What motivates you? Why do you get up in the morning? What do you look forward to day-to-day? And how do these things truly inspire you? Did your out-of-the-box thinking help solidify a solution for a problem at your summer internship? Maybe you were so touched by someone’s account of a natural disaster that you wrote a poem that was featured in your local newspaper, educating hundreds of people and encouraging them to donate to the cause. Ultimately, this question is asking you to reflect on your passions and drive. The admissions department at BC wants to see what gets your creative juices flowing and how those activities link up to your commitments.

2. Experience teaches us the importance of being reflective when making major decisions. Share an example from a recent event when a leader or an average person faced a difficult choice. What were the consequences of the decision? Would you have done the same?

Everyone loves a good problem solver and definitive choice-maker. And there will be a lot of those applying to BC this application season. But HOW you approach your decision making — especially with a difficult choice in front of you — can set you apart from the pack. When thinking about the example you want to reflect on here, you can choose anyone from a public figure to someone in your personal life. Just make sure you reveal your logic and give admissions a window into your values. Maybe your best friend was promised, and then denied, the team captain position on the soccer team and had to decide whether to approach her coach to make her case or keep quiet so as not to ruffle any feathers. What did she do? What would you have done? Or maybe you live in Alaska and your senator, Lisa Murkowski, voted against a major bill which resulted in backlash from her political party. Would you have done the same? What admissions is looking for here isn’t a right or wrong answer, but rather a thoughtful and measure perspective on decision making when it isn’t easy.

3. Boston College strives to provide an undergraduate learning experience emphasizing the liberal arts, quality teaching, personal formation, and engagement of critical issues. If you had the opportunity to create your own college course, what enduring question or contemporary problem would you address and why?

Are you an engaged citizen of the world? Are you aware of what’s going on around you, and do you have the drive to effect change? How would you take other people on this journey with you? These are just some of the things BC is hinting at with this prompt. Maybe you want to the history of concussions in sports to address the role of sports culture in the modern healthcare system. Or history and literature to dive deeper into modern gender politics. Once you decide on the issue you want to address, make sure you structure your essay around the creation of a course and get creative. Think beyond “Social Media 101” and show admissions you have the ability to package your creation with style.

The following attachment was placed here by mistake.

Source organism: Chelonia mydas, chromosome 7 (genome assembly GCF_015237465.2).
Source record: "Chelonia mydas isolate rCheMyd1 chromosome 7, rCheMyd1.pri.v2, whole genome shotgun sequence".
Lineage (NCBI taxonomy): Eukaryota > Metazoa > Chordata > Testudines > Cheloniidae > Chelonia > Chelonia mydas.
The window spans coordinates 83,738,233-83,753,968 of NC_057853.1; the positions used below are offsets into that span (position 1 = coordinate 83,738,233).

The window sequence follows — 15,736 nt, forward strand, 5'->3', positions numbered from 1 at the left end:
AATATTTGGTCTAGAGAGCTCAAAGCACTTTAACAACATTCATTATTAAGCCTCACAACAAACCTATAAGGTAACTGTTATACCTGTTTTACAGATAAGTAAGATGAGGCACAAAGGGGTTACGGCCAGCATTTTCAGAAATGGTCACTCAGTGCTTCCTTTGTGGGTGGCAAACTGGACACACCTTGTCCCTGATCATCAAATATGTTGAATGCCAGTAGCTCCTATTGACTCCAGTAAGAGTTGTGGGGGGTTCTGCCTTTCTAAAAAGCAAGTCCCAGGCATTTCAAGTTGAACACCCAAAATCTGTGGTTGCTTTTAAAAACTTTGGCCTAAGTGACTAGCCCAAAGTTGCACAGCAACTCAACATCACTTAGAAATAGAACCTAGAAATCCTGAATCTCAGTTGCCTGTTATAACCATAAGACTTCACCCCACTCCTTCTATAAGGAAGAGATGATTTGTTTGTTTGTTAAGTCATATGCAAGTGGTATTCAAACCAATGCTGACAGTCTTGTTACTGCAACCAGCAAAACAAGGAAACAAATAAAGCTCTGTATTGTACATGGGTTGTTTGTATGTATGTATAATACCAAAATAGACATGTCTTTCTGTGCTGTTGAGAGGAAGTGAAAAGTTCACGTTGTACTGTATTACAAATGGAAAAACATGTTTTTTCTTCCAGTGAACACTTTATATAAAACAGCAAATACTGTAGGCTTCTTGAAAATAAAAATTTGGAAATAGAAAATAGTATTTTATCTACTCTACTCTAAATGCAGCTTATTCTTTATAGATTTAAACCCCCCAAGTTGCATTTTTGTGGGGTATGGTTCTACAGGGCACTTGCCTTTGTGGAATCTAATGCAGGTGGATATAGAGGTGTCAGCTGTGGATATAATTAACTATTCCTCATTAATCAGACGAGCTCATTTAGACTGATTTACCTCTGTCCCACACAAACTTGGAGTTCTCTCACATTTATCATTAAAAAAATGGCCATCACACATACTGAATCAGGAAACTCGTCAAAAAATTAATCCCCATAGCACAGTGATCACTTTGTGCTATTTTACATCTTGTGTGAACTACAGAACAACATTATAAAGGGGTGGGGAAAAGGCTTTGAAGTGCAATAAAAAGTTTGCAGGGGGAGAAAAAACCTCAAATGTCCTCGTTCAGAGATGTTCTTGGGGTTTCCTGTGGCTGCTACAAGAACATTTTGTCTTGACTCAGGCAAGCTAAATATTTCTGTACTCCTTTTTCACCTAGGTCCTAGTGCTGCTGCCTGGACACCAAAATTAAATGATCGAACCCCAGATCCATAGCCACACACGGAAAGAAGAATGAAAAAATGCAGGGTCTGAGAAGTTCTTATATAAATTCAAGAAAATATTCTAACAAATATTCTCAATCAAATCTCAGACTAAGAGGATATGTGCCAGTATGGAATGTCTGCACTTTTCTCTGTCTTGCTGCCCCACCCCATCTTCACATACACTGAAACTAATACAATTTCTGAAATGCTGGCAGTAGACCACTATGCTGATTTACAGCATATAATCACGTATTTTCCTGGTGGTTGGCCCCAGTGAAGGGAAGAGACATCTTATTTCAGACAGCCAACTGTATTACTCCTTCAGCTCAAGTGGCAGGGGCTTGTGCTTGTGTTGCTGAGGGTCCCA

4. Jesuit education stresses the importance of the liberal arts and sciences, character formation, commitment to the common good, and living a meaningful life. How do you think your personal goals and academic interests will help you grow both intellectually and personally during college?

This is a short version of the Why essay, and you should treat it as such. Boston College wants to make sure you are gearing up for the full college experience — to THEIR school — and specificity helps. Talk about your academic and professional goals — how will the offerings at BC help you achieve them. What unexpected subjects might you want to pursue in addition to the topics that line up with courses you have pursued in the past? How will you push yourself? Don’t forget to include details about personal growth. What about the BC experience will enrich your life overall? What extracurricular activities and organizations will you take advantage of? What about the BC culture inspires you? Almost anyone who has attended college will attest that the next four years will be a time for personal growth and development — so if you’re having trouble answering this question, ask your older siblings, parents, and cousins what college did for them. We bet you’ll hear a thing or two that makes you say, “Yes! I want to achieve that by 2022!”